Learn About Pain Medication Management
One part of our multidisciplinary approach, pain medications can be broadly classified into two categories: prescription and nonprescription. Nonprescription drugs have several mild anti-inflammatory drugs (ibuprofen, naproxen), as well as acetaminophen. Medications can block or manage pain, prevent swelling, and treat related problems. You may be prescribed more than one medication over the course of your treatment. Medications may be adjusted or changed as you feel better, or if they cause side effects. We realize that not all pain treatments need to utilize pain medications for you to be painless.
Why was I given pain medication?
Sometimes pain medications are given to you to help manage chronic or acute pain that cannot be treated with traditional means. Typically, pain medication is given after an operation. Pain after an operation (also called post-op pain) is normal and expected. Follow our guidelines to help you stay as comfortable as possible.
Make sure to take your medications on time. Do not wait until the pain is severe.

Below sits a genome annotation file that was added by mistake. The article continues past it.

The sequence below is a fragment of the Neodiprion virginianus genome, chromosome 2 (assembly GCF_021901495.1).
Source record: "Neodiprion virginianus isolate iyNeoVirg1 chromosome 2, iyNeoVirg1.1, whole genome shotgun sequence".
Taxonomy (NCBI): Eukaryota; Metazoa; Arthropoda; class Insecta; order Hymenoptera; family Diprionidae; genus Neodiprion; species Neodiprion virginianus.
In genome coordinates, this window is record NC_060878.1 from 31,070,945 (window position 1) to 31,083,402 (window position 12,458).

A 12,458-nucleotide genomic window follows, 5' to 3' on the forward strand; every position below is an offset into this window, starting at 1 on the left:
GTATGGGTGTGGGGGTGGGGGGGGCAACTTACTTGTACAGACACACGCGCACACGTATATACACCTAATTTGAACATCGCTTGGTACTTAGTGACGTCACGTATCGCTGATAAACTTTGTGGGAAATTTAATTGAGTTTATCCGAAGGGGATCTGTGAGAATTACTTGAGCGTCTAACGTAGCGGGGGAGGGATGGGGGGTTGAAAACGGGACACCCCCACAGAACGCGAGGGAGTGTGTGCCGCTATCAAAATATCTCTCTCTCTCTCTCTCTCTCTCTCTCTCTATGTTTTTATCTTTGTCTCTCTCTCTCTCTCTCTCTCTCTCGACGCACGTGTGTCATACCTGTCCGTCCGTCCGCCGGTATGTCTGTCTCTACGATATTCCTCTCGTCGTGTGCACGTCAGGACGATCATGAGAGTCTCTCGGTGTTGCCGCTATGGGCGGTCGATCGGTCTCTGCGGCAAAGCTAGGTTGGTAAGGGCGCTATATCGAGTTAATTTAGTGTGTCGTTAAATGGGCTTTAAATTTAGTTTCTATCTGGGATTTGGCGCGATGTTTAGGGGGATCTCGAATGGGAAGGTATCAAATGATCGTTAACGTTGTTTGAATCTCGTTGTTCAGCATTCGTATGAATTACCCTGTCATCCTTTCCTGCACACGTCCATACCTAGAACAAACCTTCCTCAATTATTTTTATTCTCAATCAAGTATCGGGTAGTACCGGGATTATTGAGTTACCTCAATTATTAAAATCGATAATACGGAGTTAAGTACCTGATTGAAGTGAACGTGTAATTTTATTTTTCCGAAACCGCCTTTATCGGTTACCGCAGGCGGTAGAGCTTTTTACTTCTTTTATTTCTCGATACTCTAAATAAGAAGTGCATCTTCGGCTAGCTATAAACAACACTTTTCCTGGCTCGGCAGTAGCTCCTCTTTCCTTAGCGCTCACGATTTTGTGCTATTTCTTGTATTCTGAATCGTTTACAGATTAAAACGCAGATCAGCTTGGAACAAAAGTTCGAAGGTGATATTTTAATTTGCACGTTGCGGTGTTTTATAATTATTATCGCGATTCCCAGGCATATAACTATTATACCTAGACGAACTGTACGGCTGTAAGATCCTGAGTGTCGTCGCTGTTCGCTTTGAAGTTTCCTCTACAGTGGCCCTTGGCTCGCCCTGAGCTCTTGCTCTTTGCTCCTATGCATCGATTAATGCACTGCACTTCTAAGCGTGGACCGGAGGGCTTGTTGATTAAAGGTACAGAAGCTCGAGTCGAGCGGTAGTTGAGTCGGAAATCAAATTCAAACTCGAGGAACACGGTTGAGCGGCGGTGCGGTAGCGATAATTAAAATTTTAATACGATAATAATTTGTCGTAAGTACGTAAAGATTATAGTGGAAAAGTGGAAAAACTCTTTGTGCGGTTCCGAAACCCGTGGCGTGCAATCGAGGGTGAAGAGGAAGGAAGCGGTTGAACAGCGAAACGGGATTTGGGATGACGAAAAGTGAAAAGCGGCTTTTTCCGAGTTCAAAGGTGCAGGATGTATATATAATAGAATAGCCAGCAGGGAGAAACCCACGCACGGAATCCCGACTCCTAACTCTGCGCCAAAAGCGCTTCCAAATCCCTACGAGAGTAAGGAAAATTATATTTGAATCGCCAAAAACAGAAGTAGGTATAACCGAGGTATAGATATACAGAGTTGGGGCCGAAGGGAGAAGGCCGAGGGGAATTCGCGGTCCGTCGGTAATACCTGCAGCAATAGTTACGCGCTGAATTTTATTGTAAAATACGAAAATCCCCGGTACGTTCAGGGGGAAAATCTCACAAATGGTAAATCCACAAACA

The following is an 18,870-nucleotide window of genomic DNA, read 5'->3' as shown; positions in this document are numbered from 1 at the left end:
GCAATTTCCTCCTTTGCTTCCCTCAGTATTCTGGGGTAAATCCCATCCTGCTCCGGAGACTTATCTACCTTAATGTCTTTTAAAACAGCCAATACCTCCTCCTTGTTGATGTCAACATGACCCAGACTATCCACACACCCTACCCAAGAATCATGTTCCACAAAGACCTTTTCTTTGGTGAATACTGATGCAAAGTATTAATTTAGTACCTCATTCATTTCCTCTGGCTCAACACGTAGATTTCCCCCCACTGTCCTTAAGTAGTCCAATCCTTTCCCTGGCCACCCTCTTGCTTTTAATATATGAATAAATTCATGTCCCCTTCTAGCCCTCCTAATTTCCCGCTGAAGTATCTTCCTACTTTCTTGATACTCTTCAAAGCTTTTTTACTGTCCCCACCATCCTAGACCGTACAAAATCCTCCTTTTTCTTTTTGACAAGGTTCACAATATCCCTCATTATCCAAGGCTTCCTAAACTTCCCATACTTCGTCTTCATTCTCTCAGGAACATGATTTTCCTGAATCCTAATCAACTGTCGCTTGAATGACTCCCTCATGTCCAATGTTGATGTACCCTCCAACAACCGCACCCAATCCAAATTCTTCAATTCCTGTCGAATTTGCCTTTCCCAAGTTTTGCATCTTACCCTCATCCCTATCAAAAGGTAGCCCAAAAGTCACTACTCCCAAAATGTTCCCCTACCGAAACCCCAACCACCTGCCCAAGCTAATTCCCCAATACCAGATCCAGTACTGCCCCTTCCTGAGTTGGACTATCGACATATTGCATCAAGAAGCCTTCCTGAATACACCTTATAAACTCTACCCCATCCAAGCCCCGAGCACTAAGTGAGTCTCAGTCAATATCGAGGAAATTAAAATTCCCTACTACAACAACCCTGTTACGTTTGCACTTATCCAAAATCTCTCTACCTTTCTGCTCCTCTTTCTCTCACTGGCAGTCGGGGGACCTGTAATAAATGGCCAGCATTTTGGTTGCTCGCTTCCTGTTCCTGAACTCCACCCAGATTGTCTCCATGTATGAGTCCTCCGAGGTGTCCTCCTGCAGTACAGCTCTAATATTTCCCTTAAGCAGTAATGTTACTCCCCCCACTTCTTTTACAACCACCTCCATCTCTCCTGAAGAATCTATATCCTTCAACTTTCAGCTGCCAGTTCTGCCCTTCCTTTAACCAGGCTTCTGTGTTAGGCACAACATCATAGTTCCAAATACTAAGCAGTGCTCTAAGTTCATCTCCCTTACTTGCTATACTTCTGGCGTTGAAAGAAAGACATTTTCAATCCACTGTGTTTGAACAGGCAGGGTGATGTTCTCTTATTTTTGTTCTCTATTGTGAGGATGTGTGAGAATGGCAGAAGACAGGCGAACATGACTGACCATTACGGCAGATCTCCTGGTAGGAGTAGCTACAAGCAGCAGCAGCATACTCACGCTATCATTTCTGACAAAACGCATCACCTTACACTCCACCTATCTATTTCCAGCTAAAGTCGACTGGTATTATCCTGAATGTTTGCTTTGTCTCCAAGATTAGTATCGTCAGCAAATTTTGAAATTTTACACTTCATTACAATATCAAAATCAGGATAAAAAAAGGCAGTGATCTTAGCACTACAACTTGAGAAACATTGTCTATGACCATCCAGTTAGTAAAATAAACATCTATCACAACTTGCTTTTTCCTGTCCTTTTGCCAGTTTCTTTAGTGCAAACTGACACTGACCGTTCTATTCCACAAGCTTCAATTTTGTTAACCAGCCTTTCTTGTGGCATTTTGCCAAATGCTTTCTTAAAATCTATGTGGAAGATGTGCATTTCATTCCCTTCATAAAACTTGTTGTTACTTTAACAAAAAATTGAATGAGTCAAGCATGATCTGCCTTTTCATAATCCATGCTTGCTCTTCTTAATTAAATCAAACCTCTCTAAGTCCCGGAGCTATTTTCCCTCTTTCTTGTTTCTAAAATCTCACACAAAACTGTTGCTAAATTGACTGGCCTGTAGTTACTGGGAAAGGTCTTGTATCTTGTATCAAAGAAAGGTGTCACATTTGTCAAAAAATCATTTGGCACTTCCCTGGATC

Taking Pain Medications
- Take your medications on time. Do not take more than prescribed.
- Take only the medications that your health care provider tells you to take.
- Take your pain medications with some food to avoid an upset stomach.
- Don’t drink alcohol while using your pain medications.
Call your doctor if you notice any of these symptoms:
- Nausea, vomiting, diarrhea, lasting constipation, or stomach cramps
- Problems breathing or a fast heart rate
- Feeling very tired, sluggish, or dizzy
- Skin rash
Can I become addicted to pain medication?
Addiction can arise as the body craves for certain medications. Addiction is of concern for some patients who are prescribed opioids. Opioids are man-made pain relievers. They do not contain opium. Addiction is very uncommon if these medications are used as directed by your doctor. It is normal, though, for the body to get used to opioids. This is called physical dependence. You may feel shaky, for instance, if you stop treatment too quickly. To avoid this, you will be eased off opioids by your physician as your treatment ends.